How does SaaS work?
SaaS is a means of delivering the software to the end-user via the internet. A number of software vendors partner with various cloud computing partners to store or host the software’s source code for distribution as a SaaS product. The product can then be accessed by any device that has access to the internet.
The product’s delivery mechanism is either an internet browser, such as Chrome, or a specific app. All features are automatically released and updated instantaneously for all customers once they are available without any onus on the end-user to do anything.
The customer stores data generated by the SaaS depending on what the customer and vendor agreed to in their service level agreement. It can be stored in the cloud, locally, or both.
SaaS in the Current Business Environment
Software as a service (SaaS) companies have been all the rage over the past couple of decades. As the largest segment of the cloud computing industry, improving internet bandwidth has allowed more and more businesses to roll out services offering software via the internet. What had previously been purchased via a packaged CD or through an entire team of enterprise consultants for a home or business computer, is now ubiquitous and something you access via a website, or an app, like using email.
That has been the birth of Software as a Service (SaaS). Users no longer need to purchase the software and download it. There is no longer a need for Software or IT managers to oversee various installations, user access management issues, updates, upgrades, or security protocols. It is all managed by the SaaS provider.
SaaS has transformed how people think about businesses. That thinking has impacted how businesses are started today and how older ones are run. Below we explore what SaaS is, how it formed, how it works, and the various benefits and risks that accompany it.
How it all started
In the late 2000s, there were numerous technological innovations, as well as innovations in the ideas of how to leverage these technologies for the masses. Another degree of innovation was financial innovation, where technology started to be priced and offered differently than it had been in the past.
Yes, a smartphone was a technological marvel bringing together many new and existing technologies into a single device. But there were new ideas around using these technologies. You could have an app for everything you can think of and access it immediately. You could always buy on eBay, but now you have a separate app for it. You could now get curated recommendations based on your specific usage in the palm of your hand. Liked something on the internet? There is a particular app to save all or a portion of it. And you can have it all for a certain ongoing fee.
The larger cloud computing trend
It all started with cloud computing in the mid-2000s when companies like Amazon were trying to figure out how to efficiently scale their server usage based on specific data storage needs at physical data centers. Companies would’ve loved to adjust their spending according to the usage volatility that may spike during certain times of the year, but they had to buy servers and storage space that was idle for most of the year. Amazon introduced a service of offering internet-based storage via its Amazon Web Services offering that spawned a new business unit for the company and numerous industries. Soon, the likes of Netflix were relying on AWS for data capacity rather than buying servers and managing data centers themselves. In 2022 cloud computing is estimated to be a massive $500 billion industry worldwide. The largest segment of cloud computing is Software as a Service, making up more than 35% of the market.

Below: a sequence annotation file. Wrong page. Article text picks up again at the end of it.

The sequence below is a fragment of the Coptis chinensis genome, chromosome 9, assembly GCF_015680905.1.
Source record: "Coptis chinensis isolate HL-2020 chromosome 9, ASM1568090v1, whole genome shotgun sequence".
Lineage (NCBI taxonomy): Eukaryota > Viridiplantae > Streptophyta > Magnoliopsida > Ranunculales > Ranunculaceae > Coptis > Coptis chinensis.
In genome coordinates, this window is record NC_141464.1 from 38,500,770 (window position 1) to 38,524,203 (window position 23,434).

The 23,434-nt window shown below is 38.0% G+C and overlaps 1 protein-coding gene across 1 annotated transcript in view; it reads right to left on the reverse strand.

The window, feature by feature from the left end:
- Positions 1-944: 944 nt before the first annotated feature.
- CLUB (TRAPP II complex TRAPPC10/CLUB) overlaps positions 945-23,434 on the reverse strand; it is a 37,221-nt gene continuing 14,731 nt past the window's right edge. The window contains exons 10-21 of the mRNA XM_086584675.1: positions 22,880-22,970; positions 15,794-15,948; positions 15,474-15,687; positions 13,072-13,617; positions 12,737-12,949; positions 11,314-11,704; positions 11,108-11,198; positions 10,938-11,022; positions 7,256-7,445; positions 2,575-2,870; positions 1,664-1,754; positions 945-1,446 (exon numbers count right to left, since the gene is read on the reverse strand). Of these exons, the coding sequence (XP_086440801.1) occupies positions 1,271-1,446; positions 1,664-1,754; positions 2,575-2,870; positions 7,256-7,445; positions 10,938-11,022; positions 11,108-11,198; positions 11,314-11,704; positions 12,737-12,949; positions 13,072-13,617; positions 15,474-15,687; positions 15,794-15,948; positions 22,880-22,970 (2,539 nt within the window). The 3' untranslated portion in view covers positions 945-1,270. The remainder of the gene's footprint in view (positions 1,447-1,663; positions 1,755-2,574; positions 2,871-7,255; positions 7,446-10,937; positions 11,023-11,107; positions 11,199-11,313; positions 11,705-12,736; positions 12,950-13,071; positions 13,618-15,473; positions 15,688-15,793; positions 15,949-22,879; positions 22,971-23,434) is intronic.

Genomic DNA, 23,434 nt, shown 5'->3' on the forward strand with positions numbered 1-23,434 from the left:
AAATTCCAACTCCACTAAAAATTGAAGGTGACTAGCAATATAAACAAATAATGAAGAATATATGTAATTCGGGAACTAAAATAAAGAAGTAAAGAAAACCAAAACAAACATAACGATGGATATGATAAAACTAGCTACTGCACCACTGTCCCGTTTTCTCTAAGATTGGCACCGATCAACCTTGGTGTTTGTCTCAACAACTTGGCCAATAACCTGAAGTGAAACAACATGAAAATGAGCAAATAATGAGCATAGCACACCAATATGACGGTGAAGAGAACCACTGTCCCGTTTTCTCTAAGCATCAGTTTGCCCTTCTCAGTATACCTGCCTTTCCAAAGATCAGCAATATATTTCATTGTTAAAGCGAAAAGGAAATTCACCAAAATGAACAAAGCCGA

Benefits of SaaS
From a consumer perspective, there are no ongoing data storage needs or backups required for the data in the SaaS. It’s always available on any device, anywhere, at any time. There is also no need for software maintenance and upkeep, such as security patches and updates, as the vendor and host manage that.
From a SaaS vendor perspective, a whole new business model has developed around SaaS, known as the subscription model. This model generates recurring revenue as the structure of the software sale has shifted from ownership to rental subscription. So customers have access to the software and their data as long as they continue to pay the monthly, quarterly, or annual fee.
This rental subscription model is so lucrative that startups whose main product is a SaaS are more sought after among investors and are valued much higher. This is mainly a result of the recurring cash flows generated that can be used to attract the best talent and higher marketing budgets.
Challenges of SaaS
Just as the benefits are massive around SaaS, so are the challenges. Everyone knows when AWS goes down as so many different household apps and services are run on it. As soon as there is the slightest disruption, we learn about it and feel its impact immediately.
There are also risks to portability. It may not be easy for businesses to switch vendors from one SaaS to another. In a best-case scenario, customers will have vast amounts of data they may need to export from their prior SaaS product and import it into the new one. At worst, their prior vendor may be using proprietary technologies that don’t offer interoperability.
Software as a Service has been a paradigm shifting technological and service innovation for well over a decade. They offer a lot of promise and a whole new pricing business model has emerged that generates tremendous cashflows. As a result, these businesses attract the brightest talent to help them operate and the most innovative and transformation venture capitalists to help them grow and scale.
However, the impact of SaaS has not simply been some change in developing and marketing software. SaaS resulted from an evolution known as cloud computing. In turn, it has revolutionized the business community.